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Healing Your Broken Heart
Many of us experience true heartbreaking grief at some point in our lives. Some people remain stuck in their misery and canít seem to move on, others pretend it never happened, storing their pain deep down where it can lead to illness later. There are more healthy ways to process what has happened to you.
First of all let me say to you that while you are in the full throws of heartbreak it may feel like nothing can ever be right in your world again. It can be the most desolate place to be and it hurts like nothing else. I know because Iíve been there. Iím not there now though and my heart has healed, though I wonít pretend the process was easy or brief.
Obviously if you have been feeling suicidal, or have wanted to hurt yourself or others donít do this process alone, you need professional support to help you heal. Go and find someone that can help you. Providing you arenít at risk in this way read on.
If you are newly broken-hearted my best advice is to dive deeply, right into the centre of your pain. Distracting yourself and keeping busy saves up the processing for later. Some people need to do this for a while, cleaning the house like a dervish, or working long hours for example, but the emotions need to be felt before true healing can take place.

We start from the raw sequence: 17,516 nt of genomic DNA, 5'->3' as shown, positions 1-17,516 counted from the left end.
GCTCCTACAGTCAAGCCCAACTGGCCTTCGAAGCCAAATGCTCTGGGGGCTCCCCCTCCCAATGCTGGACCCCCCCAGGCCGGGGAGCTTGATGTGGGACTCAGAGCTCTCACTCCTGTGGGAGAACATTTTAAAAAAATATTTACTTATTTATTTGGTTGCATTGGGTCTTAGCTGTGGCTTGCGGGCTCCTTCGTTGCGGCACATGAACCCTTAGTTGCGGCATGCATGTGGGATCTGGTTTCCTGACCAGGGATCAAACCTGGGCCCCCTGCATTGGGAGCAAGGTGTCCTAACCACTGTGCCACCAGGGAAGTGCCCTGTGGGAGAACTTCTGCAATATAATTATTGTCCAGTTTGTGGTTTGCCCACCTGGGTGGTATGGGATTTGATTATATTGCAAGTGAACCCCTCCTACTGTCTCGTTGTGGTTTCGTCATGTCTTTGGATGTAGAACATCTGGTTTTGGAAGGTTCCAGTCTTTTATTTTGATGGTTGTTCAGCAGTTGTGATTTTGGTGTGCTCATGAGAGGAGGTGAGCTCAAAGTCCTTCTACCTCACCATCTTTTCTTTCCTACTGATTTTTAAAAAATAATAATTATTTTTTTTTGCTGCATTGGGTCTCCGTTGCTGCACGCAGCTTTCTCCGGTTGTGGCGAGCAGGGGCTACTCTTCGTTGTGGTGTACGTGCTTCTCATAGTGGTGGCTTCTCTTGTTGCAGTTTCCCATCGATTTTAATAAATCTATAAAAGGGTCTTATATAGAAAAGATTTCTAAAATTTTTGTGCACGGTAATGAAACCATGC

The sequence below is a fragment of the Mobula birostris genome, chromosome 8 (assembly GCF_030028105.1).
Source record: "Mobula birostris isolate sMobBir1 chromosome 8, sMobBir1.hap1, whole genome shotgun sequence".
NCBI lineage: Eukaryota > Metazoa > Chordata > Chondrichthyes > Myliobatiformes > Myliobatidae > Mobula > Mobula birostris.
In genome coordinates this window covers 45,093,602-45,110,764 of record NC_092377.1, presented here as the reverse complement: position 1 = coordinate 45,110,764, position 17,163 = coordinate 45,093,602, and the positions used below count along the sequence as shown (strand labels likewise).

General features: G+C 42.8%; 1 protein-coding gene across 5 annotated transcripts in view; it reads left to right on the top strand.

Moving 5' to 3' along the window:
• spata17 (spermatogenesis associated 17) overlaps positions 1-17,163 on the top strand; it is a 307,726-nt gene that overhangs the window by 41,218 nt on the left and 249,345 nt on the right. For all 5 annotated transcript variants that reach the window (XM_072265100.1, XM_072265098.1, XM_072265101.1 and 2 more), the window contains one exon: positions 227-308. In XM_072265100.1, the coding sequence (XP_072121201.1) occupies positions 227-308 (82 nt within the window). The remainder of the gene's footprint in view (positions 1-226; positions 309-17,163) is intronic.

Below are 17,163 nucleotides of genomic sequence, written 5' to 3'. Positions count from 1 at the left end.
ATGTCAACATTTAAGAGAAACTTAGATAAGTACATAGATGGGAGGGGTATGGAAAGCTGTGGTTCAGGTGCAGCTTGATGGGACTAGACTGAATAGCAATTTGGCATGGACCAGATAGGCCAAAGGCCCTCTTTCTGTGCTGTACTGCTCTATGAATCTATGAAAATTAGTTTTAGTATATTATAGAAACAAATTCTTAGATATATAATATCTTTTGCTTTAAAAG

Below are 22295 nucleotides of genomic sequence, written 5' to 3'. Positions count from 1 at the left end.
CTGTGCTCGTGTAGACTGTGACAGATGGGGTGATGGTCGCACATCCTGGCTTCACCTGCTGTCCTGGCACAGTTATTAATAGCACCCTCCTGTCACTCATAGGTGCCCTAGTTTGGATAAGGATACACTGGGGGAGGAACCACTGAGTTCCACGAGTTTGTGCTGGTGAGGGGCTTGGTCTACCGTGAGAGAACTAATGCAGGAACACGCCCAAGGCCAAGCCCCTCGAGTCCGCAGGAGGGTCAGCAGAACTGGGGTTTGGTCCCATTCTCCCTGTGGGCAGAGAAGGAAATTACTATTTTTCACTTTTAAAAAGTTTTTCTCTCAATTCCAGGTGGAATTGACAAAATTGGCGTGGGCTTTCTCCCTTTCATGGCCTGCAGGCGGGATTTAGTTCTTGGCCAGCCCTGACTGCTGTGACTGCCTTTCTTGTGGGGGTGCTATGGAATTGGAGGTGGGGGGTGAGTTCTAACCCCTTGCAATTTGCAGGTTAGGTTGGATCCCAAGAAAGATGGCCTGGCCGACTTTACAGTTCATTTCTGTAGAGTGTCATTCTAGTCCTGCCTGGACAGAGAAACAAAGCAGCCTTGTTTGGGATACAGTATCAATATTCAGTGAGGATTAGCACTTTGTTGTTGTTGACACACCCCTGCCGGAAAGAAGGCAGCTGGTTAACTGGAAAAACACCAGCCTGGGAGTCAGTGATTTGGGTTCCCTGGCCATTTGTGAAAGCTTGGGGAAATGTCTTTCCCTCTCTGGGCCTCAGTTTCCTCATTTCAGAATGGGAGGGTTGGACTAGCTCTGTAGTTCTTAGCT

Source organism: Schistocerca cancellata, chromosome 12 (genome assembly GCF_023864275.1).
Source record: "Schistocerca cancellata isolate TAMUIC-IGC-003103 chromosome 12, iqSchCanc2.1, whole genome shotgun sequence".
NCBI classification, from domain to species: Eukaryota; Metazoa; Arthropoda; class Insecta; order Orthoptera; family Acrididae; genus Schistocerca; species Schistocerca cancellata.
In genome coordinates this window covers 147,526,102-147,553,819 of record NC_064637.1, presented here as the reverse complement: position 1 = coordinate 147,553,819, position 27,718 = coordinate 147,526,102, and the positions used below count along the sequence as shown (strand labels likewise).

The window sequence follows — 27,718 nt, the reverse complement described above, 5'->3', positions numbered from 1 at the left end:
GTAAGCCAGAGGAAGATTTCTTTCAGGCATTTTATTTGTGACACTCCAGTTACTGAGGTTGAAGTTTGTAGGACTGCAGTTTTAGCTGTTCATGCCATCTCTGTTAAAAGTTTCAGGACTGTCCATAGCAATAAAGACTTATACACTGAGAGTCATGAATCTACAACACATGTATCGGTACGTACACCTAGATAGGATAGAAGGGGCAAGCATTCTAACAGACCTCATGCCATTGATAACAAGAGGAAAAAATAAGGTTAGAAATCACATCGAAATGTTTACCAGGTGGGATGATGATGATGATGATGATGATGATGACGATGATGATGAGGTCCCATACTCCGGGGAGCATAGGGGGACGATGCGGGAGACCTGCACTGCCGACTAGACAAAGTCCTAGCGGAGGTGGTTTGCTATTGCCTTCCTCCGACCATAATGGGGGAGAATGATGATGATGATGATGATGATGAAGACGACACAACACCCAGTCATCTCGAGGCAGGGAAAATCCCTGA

Find a time when you can close the doors, draw the curtains, unplug the phone and start fully releasing your emotions. Let yourself cry, sob, moan, wail, scream, shout, whatever you need to do to pour the emotion out, donít censor the sounds that come through you. This can be scary if you've never been there, you might even feel you are losing it, plunging into the Void. To a certain extent you are. You are stripping away the veneer of conscious control that you put up as a protection and you are connecting with your primal self, allowing yourself to feel fully and authentically.
I found that accompanying myself on my crystal singing bowl and drum helped me reach this level of expression. The instruments started making the noise and I joined in. You may feel your body needs to rock, sway, punch it out (into a fat cushion), kick (ditto) or even curl up and go foetal. Let your body decide and do whatever it needs to as long as you wonít cause any harm.
After a few hours of deep releasing like this youíll find the raw emotions start to ebb away. The pain has been expressed and you will probably feel both exhausted and strangely limp and empty. Thatís okay, youíve made a fresh space within. Take a bath or shower and cleanse yourself physically. Youíll need to rest or sleep. When you wake you should feel different, lighter, though youíll still feel sad and hollow most likely.
Deep heartbreak needs to heal in stages. One big outpouring is a good start, but most people donít heal that easily. So what else can you do?